Batuhan: The power of intuition

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By Allan S. B. Batuhan

Foreign Exchange

Friday, May 16, 2014

APRIL 23, 1985, stands as one of the most significant dates in business history — the date the 99-year-old Coca-Cola company announced it was scrapping its original soda formula for a newer, sweeter version. In blind taste tests, consumers generally preferred ‘new Coke’ over the original drink and competitor Pepsi, but the company severely underestimated the nation’s sentimental attachment to the iconic American brand — especially in the South, where Dr. John Pemberton first concocted the fizzy drink in 1886. After being flooded with phone calls, 40,000 letters and reams of bad press, the company backtracked three months later, announcing the return of Coca-Cola ‘classic’ — news that TV anchor Peter Jennings interrupted General Hospital to bring to the nation. Sales for the original Coca-Cola surged, restoring it as the dominant leader in the nation’s competitive soda market. The reviled replacement drink stuck around and was later rebranded ‘Coke II’ before eventually fading away.”

(TIME, Top 10 Bad Beverage Ideas)

The daring move to reformulate “America’s drink” was not really that daring to begin with, given all the research that accompanied its launch. It was a move that Coke initiated, in response to the “Pepsi Challenge,” its main competitor’s widely-publicized and advertised campaign, which pitted Pepsi against Coke in a head-to-head blind taste test, where random people are asked to taste two unlabelled glasses of beverage, and asked to pick out which they preferred. To Coke’s dismay, six out of every 10 drinkers tested preferred their rival’s product. In response, Coke conducted extensive market and product research, which eventually led them to conclude that their drink’s flavor was going out of favor with drinkers, who now seemed to prefer sweeter-tasting beverages, which Pepsi was.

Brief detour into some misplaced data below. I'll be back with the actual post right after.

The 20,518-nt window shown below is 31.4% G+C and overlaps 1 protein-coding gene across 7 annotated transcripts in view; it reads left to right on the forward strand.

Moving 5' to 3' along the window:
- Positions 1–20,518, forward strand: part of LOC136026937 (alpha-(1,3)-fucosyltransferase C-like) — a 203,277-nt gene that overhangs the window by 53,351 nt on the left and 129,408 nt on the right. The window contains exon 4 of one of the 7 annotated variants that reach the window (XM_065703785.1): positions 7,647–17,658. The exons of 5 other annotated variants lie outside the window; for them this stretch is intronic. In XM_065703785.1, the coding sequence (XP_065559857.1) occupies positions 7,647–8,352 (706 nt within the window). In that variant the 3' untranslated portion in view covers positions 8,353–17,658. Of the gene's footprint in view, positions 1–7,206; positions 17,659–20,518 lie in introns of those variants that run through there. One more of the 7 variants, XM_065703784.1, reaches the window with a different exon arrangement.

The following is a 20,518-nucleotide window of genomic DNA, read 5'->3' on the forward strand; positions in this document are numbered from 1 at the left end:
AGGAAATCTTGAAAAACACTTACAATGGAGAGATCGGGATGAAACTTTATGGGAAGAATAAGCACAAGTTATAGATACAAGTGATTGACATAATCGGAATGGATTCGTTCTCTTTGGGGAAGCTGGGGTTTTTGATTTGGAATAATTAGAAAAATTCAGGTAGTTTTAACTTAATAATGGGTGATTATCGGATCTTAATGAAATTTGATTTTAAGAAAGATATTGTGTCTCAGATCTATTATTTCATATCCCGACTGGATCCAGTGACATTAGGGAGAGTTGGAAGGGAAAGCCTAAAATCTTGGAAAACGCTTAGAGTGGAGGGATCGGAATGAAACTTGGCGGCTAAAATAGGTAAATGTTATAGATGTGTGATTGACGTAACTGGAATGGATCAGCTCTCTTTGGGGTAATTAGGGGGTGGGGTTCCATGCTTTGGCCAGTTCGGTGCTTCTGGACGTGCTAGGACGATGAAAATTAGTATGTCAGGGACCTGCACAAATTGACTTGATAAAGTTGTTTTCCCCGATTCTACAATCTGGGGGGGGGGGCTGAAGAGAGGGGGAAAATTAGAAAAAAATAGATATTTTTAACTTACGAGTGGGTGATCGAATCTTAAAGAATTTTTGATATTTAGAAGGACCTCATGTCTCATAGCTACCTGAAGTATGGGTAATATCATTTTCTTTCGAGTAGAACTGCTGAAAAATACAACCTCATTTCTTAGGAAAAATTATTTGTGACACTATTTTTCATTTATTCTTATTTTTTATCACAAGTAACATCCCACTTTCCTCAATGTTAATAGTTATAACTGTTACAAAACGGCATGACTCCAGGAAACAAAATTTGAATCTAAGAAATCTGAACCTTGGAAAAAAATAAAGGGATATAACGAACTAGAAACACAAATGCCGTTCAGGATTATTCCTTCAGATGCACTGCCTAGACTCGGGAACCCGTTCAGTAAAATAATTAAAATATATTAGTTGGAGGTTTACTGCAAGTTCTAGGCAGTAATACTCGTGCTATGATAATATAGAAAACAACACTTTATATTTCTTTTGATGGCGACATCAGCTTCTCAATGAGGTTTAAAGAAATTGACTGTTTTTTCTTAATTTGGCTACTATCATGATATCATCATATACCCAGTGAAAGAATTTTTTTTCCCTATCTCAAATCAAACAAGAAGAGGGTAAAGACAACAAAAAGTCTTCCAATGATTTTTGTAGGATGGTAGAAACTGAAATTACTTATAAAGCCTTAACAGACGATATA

Predictably, they set out reformulating their drink, and introducing it amidst much fanfare, as their response to the “Pepsi Challenge.” As we now know, this turned out to be one of the biggest disasters in business history. Despite all the research, and notwithstanding all the number crunching that preceded it, none of these prevented the fiasco that ensued. Fact-based management, as it turns out, had severe limitations.

In contrast, one of the world’s most successful entrepreneurs, Sir Richard Branson says: “I research new ideas very thoroughly, asking a lot of people about their experiences and their thoughts. But on many occasions I have followed my intuition; you can’t make decisions based on numbers and reports alone.”

Likewise, Steve Jobs famously said in his biography – “I began to realize that an intuitive understanding and consciousness was more significant than abstract thinking and intellectual logical analysis.”

Fact-based management has held sway on the business landscape for quite a long time now. Ever since the management innovators like Frederick Taylor, Abraham Maslow and the forerunners of modern scientific management came on the scene, conventional wisdom held that everything in management can be measured, and decisions were not valid unless they were backed up by reams and reams of reports and analyses, supporting one’s course of action.

But Coke ran the numbers, lots of numbers; and yet, its grandiose plan to relaunch the product failed miserably. In contrast, successful people like Richard Branson and Steve Jobs candidly admit that sometimes, to trust in your own instincts and intuition is the best way to ensure success.

As Sir Richard Branson concludes, “It’s important to have the courage to follow through on a project if you truly believe it’s worth pursuing. We all have an intuitive sense of what’s best -- follow it! This approach has never let me down.”

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Published in the Sun.Star Cebu newspaper on May 17, 2014.


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